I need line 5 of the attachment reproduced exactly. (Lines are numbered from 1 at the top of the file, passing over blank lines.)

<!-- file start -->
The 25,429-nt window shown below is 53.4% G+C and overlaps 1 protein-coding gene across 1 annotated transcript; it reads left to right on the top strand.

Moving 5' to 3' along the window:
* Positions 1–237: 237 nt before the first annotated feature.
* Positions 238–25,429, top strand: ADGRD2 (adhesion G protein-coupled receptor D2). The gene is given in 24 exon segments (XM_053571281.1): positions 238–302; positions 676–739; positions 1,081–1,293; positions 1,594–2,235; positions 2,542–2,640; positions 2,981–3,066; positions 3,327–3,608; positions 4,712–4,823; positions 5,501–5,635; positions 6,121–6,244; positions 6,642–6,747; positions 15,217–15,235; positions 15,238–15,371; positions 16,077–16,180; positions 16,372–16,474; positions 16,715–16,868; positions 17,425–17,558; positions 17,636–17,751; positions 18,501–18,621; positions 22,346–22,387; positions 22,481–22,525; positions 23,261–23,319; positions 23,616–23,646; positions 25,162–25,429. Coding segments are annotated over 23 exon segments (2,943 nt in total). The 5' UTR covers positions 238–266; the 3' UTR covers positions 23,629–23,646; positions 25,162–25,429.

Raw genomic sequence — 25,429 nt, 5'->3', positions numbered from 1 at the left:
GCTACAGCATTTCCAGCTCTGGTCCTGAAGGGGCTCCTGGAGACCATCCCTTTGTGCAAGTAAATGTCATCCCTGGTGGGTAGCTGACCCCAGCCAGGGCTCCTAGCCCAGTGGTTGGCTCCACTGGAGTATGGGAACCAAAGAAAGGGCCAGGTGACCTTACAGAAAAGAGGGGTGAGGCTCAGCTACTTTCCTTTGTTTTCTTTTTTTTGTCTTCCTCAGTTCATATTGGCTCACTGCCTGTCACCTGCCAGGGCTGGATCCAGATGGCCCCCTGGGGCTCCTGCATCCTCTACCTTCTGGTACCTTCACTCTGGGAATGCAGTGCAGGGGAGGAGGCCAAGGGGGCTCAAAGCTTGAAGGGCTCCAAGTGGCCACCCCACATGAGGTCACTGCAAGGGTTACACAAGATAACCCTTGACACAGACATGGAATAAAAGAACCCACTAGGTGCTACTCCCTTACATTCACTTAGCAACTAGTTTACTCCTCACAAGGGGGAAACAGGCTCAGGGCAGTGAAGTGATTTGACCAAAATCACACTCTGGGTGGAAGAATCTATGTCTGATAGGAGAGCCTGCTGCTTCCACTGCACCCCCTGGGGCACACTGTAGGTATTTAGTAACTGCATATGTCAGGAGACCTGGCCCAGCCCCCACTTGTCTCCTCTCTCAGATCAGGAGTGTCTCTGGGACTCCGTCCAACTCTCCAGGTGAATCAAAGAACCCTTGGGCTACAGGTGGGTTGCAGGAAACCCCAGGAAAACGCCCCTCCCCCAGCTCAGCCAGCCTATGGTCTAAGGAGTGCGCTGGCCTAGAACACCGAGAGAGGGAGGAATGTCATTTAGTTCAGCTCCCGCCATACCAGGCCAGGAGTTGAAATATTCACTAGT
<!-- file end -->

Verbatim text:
Raw genomic sequence — 25,429 nt, 5'->3', positions numbered from 1 at the left: